Military May Get Pay Cut, Fewer Benefits

The Pentagon is proposing cuts to pay and benefits for service members to cope with ongoing federal budget cuts. Unfortunately, the Pentagon is not very good at tracking its expenses.

Military May Get Pay Cut, Fewer Benefits Photo (cc) by Tax Credits

“Selfie” may be word of the year, but if the decision were based on impact, “sequester” might have been a better choice.

After all, it’s the ongoing sequester that will cut another $52 billion from the Pentagon’s budget come January, The Wall Street Journal says. That’s on top of the $41 billion already cut this year. Because of the cuts, top military commanders are considering a plan that would mean slower growth of pay or possibly a reduction, along with reduced benefits.

Specific details aren’t available, because the Pentagon is waiting for approval from Defense Secretary Chuck Hagel, President Obama, and eventually Congress. It plans to release details in February. Here’s what is clear now, per the WSJ:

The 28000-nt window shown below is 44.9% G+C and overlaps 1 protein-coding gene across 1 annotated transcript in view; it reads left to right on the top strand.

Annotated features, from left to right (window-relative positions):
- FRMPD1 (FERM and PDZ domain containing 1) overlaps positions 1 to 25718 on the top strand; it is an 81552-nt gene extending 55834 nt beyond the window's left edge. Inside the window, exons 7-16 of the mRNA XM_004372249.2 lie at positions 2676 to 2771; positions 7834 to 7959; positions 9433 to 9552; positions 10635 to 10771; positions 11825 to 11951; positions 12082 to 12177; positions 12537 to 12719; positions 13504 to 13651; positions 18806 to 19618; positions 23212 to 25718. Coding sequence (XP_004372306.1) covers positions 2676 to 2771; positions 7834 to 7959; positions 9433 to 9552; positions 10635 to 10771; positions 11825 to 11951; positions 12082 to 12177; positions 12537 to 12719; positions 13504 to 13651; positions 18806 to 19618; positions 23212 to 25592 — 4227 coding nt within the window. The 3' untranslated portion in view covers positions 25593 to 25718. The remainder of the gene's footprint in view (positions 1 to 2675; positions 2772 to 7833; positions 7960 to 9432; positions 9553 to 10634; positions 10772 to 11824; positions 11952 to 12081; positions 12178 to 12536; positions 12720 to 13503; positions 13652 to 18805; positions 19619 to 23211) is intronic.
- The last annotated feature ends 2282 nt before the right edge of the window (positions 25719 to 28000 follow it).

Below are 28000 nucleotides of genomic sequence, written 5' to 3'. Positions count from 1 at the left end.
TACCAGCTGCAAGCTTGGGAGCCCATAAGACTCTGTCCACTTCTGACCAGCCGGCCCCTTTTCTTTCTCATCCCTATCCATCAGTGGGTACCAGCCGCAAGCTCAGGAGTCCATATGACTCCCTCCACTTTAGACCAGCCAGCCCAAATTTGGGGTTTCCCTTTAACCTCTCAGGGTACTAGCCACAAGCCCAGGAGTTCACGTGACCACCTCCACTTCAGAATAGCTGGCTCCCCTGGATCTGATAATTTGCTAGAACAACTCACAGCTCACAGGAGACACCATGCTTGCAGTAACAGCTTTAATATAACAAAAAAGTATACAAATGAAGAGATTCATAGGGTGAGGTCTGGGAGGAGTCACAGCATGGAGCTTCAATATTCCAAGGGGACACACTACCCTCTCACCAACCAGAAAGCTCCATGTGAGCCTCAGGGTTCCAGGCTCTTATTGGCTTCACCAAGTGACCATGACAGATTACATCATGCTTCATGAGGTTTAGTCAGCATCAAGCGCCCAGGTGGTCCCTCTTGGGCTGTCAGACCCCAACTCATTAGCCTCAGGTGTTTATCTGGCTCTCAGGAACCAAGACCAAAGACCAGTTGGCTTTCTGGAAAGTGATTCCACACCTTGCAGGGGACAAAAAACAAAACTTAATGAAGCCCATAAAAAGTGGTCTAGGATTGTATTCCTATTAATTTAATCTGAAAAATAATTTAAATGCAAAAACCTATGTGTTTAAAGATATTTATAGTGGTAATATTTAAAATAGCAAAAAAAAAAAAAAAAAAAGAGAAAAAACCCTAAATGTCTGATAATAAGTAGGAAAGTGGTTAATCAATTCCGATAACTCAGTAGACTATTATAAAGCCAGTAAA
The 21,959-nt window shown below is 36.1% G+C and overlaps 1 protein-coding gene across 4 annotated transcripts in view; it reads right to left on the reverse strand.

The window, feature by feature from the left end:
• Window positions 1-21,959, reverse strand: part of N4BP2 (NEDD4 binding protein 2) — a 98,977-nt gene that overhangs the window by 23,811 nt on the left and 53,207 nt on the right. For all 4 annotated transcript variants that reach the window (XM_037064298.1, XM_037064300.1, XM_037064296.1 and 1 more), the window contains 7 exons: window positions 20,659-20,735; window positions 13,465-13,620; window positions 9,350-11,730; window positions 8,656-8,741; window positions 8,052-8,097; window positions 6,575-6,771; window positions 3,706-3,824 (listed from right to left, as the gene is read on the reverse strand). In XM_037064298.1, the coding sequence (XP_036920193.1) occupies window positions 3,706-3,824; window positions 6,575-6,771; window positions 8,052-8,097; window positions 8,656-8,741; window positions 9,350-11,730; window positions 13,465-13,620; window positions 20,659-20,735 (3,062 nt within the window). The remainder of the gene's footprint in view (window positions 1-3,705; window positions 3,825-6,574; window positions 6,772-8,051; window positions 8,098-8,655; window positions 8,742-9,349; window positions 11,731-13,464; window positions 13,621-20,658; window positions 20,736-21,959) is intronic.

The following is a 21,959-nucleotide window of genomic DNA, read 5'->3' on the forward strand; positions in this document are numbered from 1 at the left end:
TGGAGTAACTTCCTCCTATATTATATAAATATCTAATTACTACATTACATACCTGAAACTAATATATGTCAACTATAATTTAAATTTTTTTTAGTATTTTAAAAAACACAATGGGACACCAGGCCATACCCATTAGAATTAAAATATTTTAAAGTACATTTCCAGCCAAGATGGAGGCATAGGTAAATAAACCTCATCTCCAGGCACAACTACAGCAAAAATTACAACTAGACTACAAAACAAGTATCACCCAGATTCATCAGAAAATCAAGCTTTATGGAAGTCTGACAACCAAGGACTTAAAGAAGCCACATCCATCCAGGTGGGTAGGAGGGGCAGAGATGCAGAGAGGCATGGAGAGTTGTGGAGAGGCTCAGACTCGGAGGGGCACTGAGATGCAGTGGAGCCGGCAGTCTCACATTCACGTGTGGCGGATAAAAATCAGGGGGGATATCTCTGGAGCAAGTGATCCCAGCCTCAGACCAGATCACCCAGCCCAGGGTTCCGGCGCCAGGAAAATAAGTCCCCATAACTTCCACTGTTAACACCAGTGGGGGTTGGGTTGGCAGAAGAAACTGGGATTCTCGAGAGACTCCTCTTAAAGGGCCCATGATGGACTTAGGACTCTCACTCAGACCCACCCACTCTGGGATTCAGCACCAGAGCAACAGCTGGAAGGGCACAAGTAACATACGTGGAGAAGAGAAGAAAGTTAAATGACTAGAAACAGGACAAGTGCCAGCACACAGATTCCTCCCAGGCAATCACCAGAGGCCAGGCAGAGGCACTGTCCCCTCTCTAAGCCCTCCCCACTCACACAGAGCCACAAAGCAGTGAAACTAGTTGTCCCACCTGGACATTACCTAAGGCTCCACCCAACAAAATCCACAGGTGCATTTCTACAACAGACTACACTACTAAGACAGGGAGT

• Without cuts, military personnel costs would rise from half of the budget to 60 percent in the new year.
  • The new plan would not immediately cut benefits for service members.
  • The plan includes no changes to the retirement system.
  • Everything else — including pay, housing allowances, health and other benefits — is on the table.

Some lawmakers are already arguing cuts should hit the institution a lot harder than service members, the WSJ says. Gen. Martin Dempsey, chairman of the Joint Chiefs of Staff, argued an emphasis on institutional spending would cut too deeply into efforts to build new weapons systems and train forces.

According to a recent Reuters investigation, however, the Pentagon is terrible at accounting, and it’s virtually impossible to properly audit. A single office of the Pentagon’s Defense Finance and Accounting Service made at least $1.59 trillion in errors in 2009 financial reports for the Air Force, it says. That includes $548 billion in made-up numbers — blanks that were filled in with the numbers needed to reconcile the military’s books with the Treasury’s.

“Because of its persistent inability to tally its accounts, the Pentagon is the only federal agency that has not complied with a law that requires annual audits of all government departments,” Reuters says. “That means that the $8.5 trillion in taxpayer money doled out by Congress to the Pentagon since 1996, the first year it was supposed to be audited, has never been accounted for.”

It’s a little difficult to say what the Pentagon can and can’t afford to do when the Pentagon can’t account for what it’s spending now.

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